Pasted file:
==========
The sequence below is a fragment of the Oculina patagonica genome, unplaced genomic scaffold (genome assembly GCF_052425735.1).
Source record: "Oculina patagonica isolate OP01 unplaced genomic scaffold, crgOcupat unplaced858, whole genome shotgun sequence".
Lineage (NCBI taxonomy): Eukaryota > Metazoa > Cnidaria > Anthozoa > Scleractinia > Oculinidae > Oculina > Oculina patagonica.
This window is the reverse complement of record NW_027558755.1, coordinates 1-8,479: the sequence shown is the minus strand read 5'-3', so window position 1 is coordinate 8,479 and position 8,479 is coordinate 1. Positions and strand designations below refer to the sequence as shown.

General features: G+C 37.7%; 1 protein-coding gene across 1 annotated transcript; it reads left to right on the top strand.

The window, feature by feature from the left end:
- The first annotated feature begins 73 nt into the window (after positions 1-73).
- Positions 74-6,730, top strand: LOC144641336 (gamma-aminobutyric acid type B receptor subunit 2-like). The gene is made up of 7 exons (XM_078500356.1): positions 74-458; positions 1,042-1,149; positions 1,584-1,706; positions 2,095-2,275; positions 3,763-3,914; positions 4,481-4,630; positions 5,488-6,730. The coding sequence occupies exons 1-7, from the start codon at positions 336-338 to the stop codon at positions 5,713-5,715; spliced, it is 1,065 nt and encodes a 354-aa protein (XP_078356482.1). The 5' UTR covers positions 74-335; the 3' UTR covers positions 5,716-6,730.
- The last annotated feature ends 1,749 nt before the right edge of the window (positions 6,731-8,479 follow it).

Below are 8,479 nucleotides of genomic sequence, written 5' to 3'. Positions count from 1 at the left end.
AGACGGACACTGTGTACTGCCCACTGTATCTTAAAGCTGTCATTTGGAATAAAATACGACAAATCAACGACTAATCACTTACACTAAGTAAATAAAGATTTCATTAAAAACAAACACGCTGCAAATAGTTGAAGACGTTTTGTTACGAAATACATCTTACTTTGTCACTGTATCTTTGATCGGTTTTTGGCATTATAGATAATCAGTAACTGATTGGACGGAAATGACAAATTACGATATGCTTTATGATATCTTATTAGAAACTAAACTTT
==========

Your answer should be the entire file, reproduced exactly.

The sequence below is a fragment of the Oculina patagonica genome, unplaced genomic scaffold (genome assembly GCF_052425735.1).
Source record: "Oculina patagonica isolate OP01 unplaced genomic scaffold, crgOcupat unplaced858, whole genome shotgun sequence".
Lineage (NCBI taxonomy): Eukaryota > Metazoa > Cnidaria > Anthozoa > Scleractinia > Oculinidae > Oculina > Oculina patagonica.
This window is the reverse complement of record NW_027558755.1, coordinates 1-8,479: the sequence shown is the minus strand read 5'-3', so window position 1 is coordinate 8,479 and position 8,479 is coordinate 1. Positions and strand designations below refer to the sequence as shown.

General features: G+C 37.7%; 1 protein-coding gene across 1 annotated transcript; it reads left to right on the top strand.

The window, feature by feature from the left end:
- The first annotated feature begins 73 nt into the window (after positions 1-73).
- Positions 74-6,730, top strand: LOC144641336 (gamma-aminobutyric acid type B receptor subunit 2-like). The gene is made up of 7 exons (XM_078500356.1): positions 74-458; positions 1,042-1,149; positions 1,584-1,706; positions 2,095-2,275; positions 3,763-3,914; positions 4,481-4,630; positions 5,488-6,730. The coding sequence occupies exons 1-7, from the start codon at positions 336-338 to the stop codon at positions 5,713-5,715; spliced, it is 1,065 nt and encodes a 354-aa protein (XP_078356482.1). The 5' UTR covers positions 74-335; the 3' UTR covers positions 5,716-6,730.
- The last annotated feature ends 1,749 nt before the right edge of the window (positions 6,731-8,479 follow it).

Below are 8,479 nucleotides of genomic sequence, written 5' to 3'. Positions count from 1 at the left end.
AGACGGACACTGTGTACTGCCCACTGTATCTTAAAGCTGTCATTTGGAATAAAATACGACAAATCAACGACTAATCACTTACACTAAGTAAATAAAGATTTCATTAAAAACAAACACGCTGCAAATAGTTGAAGACGTTTTGTTACGAAATACATCTTACTTTGTCACTGTATCTTTGATCGGTTTTTGGCATTATAGATAATCAGTAACTGATTGGACGGAAATGACAAATTACGATATGCTTTATGATATCTTATTAGAAACTAAACTTT